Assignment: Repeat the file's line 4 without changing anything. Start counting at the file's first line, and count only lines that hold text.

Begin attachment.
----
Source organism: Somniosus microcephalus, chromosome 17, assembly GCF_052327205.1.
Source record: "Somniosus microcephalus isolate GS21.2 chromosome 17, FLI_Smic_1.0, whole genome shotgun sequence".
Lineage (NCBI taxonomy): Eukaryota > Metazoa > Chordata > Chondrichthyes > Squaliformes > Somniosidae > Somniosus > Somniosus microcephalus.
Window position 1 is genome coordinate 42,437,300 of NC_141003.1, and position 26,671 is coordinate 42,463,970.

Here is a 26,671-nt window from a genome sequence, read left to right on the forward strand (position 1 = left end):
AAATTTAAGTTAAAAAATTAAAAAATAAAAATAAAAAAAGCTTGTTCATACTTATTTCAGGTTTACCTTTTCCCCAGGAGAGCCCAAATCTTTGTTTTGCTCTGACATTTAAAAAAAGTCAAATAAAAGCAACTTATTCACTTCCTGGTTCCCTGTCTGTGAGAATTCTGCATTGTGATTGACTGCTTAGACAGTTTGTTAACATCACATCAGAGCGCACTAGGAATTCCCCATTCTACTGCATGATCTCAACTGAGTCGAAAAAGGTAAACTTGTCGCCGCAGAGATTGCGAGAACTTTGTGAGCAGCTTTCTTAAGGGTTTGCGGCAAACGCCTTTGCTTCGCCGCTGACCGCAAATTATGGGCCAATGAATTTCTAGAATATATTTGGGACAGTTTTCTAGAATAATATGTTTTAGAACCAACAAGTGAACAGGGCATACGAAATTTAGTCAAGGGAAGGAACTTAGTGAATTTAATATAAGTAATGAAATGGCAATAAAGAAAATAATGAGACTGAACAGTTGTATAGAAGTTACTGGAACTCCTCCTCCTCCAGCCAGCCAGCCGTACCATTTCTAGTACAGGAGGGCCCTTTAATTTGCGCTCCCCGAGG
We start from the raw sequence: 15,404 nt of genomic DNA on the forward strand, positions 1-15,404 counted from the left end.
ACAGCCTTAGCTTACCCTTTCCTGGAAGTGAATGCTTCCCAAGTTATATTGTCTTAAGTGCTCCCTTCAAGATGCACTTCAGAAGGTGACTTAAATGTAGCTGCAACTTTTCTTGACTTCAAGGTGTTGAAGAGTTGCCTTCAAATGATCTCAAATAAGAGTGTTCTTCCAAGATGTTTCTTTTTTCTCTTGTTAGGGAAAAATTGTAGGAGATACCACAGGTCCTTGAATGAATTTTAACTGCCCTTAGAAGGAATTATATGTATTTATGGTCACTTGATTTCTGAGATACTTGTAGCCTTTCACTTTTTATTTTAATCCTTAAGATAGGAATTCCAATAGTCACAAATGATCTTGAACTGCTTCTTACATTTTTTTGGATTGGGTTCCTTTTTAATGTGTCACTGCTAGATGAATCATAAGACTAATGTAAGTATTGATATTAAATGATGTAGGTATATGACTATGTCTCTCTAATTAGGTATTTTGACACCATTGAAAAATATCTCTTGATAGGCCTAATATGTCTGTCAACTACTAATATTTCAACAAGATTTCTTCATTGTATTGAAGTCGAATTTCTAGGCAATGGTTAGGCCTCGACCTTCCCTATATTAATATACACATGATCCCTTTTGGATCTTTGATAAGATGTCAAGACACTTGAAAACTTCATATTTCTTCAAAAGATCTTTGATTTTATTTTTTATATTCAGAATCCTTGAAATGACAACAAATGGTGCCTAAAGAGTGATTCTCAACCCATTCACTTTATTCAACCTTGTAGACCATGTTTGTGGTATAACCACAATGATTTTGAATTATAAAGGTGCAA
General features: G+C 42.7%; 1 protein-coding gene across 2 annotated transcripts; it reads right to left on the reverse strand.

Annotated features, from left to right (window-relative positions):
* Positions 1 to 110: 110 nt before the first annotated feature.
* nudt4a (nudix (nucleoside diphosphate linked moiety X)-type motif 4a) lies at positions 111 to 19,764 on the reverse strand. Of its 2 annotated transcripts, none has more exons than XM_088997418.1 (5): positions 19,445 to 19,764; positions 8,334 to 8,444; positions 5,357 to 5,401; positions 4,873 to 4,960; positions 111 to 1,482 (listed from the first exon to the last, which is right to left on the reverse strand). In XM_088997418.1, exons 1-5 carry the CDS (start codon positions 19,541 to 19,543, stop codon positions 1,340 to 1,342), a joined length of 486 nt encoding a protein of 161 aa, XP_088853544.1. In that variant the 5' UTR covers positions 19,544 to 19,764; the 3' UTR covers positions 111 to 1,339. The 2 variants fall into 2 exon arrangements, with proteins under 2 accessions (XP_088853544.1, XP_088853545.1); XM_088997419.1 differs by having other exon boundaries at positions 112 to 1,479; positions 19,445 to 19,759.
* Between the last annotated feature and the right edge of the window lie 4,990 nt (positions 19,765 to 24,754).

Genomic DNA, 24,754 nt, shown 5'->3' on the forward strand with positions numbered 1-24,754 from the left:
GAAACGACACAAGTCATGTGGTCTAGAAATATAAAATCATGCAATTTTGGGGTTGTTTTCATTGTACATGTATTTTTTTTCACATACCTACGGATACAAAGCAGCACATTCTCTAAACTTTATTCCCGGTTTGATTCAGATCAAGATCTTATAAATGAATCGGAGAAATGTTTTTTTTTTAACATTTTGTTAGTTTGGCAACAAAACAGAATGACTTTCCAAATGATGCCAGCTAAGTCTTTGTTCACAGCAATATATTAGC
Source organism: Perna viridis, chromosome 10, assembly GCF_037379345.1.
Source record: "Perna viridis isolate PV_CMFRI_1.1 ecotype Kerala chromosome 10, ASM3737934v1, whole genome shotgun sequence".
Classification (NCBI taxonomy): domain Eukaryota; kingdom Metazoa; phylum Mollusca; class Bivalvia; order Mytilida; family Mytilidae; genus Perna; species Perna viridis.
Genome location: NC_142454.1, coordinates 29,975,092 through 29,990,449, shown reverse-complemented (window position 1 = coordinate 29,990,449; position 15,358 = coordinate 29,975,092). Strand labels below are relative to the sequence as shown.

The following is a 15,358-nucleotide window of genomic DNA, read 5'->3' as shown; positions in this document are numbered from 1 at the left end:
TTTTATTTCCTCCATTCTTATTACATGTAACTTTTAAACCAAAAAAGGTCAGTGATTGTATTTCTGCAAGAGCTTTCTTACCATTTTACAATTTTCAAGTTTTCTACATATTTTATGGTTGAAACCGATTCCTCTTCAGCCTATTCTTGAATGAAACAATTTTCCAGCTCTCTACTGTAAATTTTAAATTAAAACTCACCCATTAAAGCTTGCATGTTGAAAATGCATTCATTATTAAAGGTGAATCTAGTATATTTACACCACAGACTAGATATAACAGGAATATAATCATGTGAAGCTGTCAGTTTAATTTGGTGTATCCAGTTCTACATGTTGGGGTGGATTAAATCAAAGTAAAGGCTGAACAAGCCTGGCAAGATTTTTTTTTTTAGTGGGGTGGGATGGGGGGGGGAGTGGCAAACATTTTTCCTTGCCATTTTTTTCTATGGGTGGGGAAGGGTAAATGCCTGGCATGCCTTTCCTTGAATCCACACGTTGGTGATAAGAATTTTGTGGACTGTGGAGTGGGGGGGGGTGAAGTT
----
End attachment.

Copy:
Window position 1 is genome coordinate 42,437,300 of NC_141003.1, and position 26,671 is coordinate 42,463,970.